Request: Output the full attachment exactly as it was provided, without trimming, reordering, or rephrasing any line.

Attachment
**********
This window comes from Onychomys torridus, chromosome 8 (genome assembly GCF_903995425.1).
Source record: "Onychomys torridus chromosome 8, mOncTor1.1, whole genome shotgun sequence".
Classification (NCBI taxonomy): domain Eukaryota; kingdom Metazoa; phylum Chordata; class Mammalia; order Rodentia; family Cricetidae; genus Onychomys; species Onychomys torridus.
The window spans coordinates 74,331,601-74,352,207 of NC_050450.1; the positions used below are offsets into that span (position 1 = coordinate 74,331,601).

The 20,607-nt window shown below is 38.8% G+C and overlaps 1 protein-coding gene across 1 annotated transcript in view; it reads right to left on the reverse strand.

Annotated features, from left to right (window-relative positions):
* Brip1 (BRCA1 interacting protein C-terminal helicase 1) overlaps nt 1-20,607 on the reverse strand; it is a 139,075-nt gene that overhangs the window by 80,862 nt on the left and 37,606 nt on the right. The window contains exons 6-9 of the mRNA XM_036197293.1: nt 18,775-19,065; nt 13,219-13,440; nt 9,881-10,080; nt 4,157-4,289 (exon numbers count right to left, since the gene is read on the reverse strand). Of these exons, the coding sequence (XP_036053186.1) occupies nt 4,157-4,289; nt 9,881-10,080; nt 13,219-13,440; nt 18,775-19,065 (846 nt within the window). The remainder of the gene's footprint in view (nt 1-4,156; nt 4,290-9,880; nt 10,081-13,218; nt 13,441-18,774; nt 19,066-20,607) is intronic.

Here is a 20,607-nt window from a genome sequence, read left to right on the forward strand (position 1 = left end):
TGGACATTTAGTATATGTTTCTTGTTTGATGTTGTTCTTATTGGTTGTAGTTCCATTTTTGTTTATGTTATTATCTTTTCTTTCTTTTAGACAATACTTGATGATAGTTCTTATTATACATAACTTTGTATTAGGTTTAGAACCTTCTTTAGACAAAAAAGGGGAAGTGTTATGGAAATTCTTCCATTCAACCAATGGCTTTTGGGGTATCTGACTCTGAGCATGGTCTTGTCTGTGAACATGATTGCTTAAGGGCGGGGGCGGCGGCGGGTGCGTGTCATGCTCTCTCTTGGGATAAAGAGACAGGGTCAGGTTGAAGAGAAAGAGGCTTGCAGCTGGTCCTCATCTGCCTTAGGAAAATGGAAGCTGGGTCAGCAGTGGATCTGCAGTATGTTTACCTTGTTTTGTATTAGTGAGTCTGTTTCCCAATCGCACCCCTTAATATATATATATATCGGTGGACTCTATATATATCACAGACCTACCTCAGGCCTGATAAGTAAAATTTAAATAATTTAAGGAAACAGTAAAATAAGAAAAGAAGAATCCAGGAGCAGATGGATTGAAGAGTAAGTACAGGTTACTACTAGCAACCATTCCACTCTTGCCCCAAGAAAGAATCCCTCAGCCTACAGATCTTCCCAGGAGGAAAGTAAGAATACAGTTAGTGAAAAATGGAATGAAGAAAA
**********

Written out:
This window comes from Onychomys torridus, chromosome 8 (genome assembly GCF_903995425.1).
Source record: "Onychomys torridus chromosome 8, mOncTor1.1, whole genome shotgun sequence".
Classification (NCBI taxonomy): domain Eukaryota; kingdom Metazoa; phylum Chordata; class Mammalia; order Rodentia; family Cricetidae; genus Onychomys; species Onychomys torridus.
The window spans coordinates 74,331,601-74,352,207 of NC_050450.1; the positions used below are offsets into that span (position 1 = coordinate 74,331,601).

The 20,607-nt window shown below is 38.8% G+C and overlaps 1 protein-coding gene across 1 annotated transcript in view; it reads right to left on the reverse strand.

Annotated features, from left to right (window-relative positions):
* Brip1 (BRCA1 interacting protein C-terminal helicase 1) overlaps nt 1-20,607 on the reverse strand; it is a 139,075-nt gene that overhangs the window by 80,862 nt on the left and 37,606 nt on the right. The window contains exons 6-9 of the mRNA XM_036197293.1: nt 18,775-19,065; nt 13,219-13,440; nt 9,881-10,080; nt 4,157-4,289 (exon numbers count right to left, since the gene is read on the reverse strand). Of these exons, the coding sequence (XP_036053186.1) occupies nt 4,157-4,289; nt 9,881-10,080; nt 13,219-13,440; nt 18,775-19,065 (846 nt within the window). The remainder of the gene's footprint in view (nt 1-4,156; nt 4,290-9,880; nt 10,081-13,218; nt 13,441-18,774; nt 19,066-20,607) is intronic.

Here is a 20,607-nt window from a genome sequence, read left to right on the forward strand (position 1 = left end):
TGGACATTTAGTATATGTTTCTTGTTTGATGTTGTTCTTATTGGTTGTAGTTCCATTTTTGTTTATGTTATTATCTTTTCTTTCTTTTAGACAATACTTGATGATAGTTCTTATTATACATAACTTTGTATTAGGTTTAGAACCTTCTTTAGACAAAAAAGGGGAAGTGTTATGGAAATTCTTCCATTCAACCAATGGCTTTTGGGGTATCTGACTCTGAGCATGGTCTTGTCTGTGAACATGATTGCTTAAGGGCGGGGGCGGCGGCGGGTGCGTGTCATGCTCTCTCTTGGGATAAAGAGACAGGGTCAGGTTGAAGAGAAAGAGGCTTGCAGCTGGTCCTCATCTGCCTTAGGAAAATGGAAGCTGGGTCAGCAGTGGATCTGCAGTATGTTTACCTTGTTTTGTATTAGTGAGTCTGTTTCCCAATCGCACCCCTTAATATATATATATATCGGTGGACTCTATATATATCACAGACCTACCTCAGGCCTGATAAGTAAAATTTAAATAATTTAAGGAAACAGTAAAATAAGAAAAGAAGAATCCAGGAGCAGATGGATTGAAGAGTAAGTACAGGTTACTACTAGCAACCATTCCACTCTTGCCCCAAGAAAGAATCCCTCAGCCTACAGATCTTCCCAGGAGGAAAGTAAGAATACAGTTAGTGAAAAATGGAATGAAGAAAA